Prepaid Debit Card Fees Are Wildly Inconsistent, Not Always Disclosed Up Front

The Federal Reserve says that prepaid debit cards are the fastest-growing non-cash way to pay. All that competition to get customers has led to an overall decrease in the fees associated with these cards, but a new study finds the price points for these fees are all over the place, and that companies are not always up front about disclosing them.

Our pals at Consumer Reports looked at 16 different prepaid cards and found a wide variety of fees, including:

Activation Fees: 9 of the 16 cards charged a fee to activate the card. Activation fees ranged from a low of $3 for the Walmart Money Card, nFinanSe card, and the Approved Card to $14.95 for some select RushCards. Some prepaid card issuers like NetSpend and Western Union are no longer charging activation fees.

Monthly Fees: 13 of the 16 cards charged monthly fees, ranging from $2.95 for the nFinanSe card to $9.95 for the Vision Premier card and the Univision card. Some prepaid cards, like the Bank Freedom card, will waive the monthly fee if the user makes a minimum deposit each month. Some cards, like the RushCard, give you the option of choosing the monthly fee plan or a per transaction fee plan.

Fee to Get Cash: 14 cards charged a fee to withdraw cash from a domestic ATM, ranging from $2 to $2.50. This does not include the additional charge imposed by ATM operators. Consumers using Green Dot and Univision prepaid cards can get free access to Allpoint network ATMs, located in numerous retail locations. Otherwise they pay a fee to use a non-network ATM

Fees to Find Out Your Balance: 12 cards imposed a fee for checking balances at ATMs, ranging from $.45 to $1 per inquiry. Again, the ATM operator may charge an additional fee. Many prepaid card issuers provide alternative methods to check balances for free, such as by email, text message, or phone.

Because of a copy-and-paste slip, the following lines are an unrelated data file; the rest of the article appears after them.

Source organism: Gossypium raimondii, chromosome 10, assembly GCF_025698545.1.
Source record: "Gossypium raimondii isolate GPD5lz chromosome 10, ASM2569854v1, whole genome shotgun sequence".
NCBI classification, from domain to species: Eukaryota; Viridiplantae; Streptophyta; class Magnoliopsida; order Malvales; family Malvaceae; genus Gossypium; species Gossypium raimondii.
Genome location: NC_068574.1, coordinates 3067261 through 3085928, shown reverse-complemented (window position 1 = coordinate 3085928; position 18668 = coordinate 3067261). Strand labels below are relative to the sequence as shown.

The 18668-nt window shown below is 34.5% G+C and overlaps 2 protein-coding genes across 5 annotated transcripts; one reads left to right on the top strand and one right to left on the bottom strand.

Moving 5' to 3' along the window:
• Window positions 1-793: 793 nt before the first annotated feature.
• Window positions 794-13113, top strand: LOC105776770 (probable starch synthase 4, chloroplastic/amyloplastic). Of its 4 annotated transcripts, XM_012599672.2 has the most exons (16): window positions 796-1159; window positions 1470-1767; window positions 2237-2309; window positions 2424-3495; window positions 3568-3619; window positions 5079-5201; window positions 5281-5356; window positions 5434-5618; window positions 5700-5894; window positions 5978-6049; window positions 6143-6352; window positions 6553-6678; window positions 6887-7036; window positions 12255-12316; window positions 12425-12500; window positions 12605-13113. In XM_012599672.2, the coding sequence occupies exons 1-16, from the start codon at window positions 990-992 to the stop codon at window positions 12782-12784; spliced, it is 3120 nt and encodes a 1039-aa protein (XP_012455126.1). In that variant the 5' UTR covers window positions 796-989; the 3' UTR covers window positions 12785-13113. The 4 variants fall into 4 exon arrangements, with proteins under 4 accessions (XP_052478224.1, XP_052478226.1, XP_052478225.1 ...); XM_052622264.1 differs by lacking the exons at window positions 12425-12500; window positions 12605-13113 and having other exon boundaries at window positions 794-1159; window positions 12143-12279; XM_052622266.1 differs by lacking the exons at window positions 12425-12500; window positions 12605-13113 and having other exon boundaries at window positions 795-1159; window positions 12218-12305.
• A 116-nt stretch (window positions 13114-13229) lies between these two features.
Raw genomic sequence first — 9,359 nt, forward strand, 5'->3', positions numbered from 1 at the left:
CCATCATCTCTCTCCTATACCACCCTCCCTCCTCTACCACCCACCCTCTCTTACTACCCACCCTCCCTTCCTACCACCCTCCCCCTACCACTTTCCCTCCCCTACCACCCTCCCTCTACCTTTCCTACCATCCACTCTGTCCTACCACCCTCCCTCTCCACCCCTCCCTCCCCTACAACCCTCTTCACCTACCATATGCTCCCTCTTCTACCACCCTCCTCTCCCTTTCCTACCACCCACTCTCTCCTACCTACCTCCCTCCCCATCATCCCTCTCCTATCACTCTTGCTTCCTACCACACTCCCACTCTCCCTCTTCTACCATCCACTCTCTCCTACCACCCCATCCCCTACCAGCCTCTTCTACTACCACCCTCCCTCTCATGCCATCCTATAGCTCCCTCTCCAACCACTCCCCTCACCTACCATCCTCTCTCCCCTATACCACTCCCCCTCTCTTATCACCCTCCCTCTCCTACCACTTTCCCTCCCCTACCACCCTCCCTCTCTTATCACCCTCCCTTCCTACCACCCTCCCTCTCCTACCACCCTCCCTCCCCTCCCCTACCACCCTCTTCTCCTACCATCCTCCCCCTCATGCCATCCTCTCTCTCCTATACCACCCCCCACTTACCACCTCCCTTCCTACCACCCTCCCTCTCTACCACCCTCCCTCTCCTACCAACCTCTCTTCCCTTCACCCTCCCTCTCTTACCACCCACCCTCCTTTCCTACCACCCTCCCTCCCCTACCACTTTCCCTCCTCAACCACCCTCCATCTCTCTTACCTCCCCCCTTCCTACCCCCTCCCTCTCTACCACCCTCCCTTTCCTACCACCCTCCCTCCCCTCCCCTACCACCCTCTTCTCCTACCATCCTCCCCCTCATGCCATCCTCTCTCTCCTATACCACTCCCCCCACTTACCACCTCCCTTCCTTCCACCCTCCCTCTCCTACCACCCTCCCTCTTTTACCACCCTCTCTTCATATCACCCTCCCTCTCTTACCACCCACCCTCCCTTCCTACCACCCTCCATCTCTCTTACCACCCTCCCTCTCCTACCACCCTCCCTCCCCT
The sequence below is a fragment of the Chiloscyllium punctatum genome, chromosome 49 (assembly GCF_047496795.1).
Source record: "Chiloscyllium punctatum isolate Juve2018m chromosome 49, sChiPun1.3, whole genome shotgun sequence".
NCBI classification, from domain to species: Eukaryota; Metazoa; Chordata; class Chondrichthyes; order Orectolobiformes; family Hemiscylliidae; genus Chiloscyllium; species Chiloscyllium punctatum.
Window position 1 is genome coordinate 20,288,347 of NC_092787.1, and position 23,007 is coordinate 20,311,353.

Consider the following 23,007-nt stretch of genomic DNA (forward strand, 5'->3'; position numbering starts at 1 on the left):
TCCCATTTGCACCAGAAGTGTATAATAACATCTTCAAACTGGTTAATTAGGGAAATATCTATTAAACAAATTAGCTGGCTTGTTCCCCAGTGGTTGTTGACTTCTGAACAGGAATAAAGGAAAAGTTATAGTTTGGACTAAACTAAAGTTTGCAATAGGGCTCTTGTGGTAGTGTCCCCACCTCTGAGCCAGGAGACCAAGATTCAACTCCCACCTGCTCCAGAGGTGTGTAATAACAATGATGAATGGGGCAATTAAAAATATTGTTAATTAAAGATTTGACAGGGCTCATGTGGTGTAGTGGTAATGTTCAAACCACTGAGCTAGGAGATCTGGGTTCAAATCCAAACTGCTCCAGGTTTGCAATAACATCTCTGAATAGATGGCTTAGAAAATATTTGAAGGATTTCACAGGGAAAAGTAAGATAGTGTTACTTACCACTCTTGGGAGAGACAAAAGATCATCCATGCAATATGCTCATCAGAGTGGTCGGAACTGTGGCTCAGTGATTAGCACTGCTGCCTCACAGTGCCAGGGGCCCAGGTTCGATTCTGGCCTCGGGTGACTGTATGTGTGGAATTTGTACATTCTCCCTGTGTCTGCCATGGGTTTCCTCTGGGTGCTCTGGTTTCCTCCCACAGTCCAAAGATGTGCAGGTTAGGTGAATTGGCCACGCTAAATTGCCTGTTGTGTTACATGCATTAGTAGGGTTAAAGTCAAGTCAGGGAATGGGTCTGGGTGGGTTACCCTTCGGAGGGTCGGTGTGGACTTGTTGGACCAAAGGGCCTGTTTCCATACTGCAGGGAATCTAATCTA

Fees to Get a Paper Statement: 7 cards charged customers a fee to get a monthly paper statement detailing their transactions. Paper statement fees ranged from $1 for the Rush Card to $5.95 for the NetSpend Visa card. Many of the prepaid cards provide free access to monthly statements online or through email or text alerts.

Fees For Customer Service: Some cards enable all consumers to speak to a customer service representative for free. Other prepaid cards provide free customer service if the customer sets up direct deposit or only makes a limited number of calls per month. A few prepaid cards charge customers each time they make a call to customer service, ranging from $.50 per call for the NetSpend Visa card to $2.99 per call for the UPSide card.

Fees for Inactivity: 5 cards charged fees when cards are not used after a certain period of time. These dormancy fees range from $2.50 per month for the H&R Block Emerald Card (after three months of inactivity) and the Western Union MoneyWise card (after 13 months) to $5.95 per month for the NetSpend Visa card (after 90 days of inactivity).

Making it even more difficult to know what fees you’re going to face when you get one of these cards, CR says that only a few of the fees charged by card issuers are openly available to consumers before they purchase a card at a store. Some prepaid card issuers provide direct links to fee schedules on their web sites, but others make finding this information more difficult.

And if you think that your prepaid debit card offers the same protection as a standard debit card, you’d be mistaken.

For example, if someone with a standard debit card contacts a bank about a lost or stolen card within two business days, liability is limited up to $50 (or up to $500 if the consumer makes the report after two business days). Prepaid card users are not guaranteed these protections since the contract terms could be revised or rescinded at any time.

In addition, prepaid card users may not have the same FDIC guarantee as bank account holders that they’ll be able to recover all of their money in the event of a bank failure. Even if the prepaid card web site displays the familiar FDIC logo, it’s not always clear whether the cardholder will be able to recover the full amount on the card or a portion shared with other prepaid cardholders.

“Now that so many households are relying on prepaid cards to manage their finances, it’s time for the Consumer Financial Protection Bureau to take action to protect consumers,” said Michelle Jun, senior attorney for Consumers Union. “We need new rules that require fees to be disclosed in a simple format so consumers know the costs before they purchase a card. Prepaid cards should get the same strong protections as debit cards so consumers have the peace of mind that their money is safe if their card is lost or stolen.”

You can check out a PDF of the entire report here.

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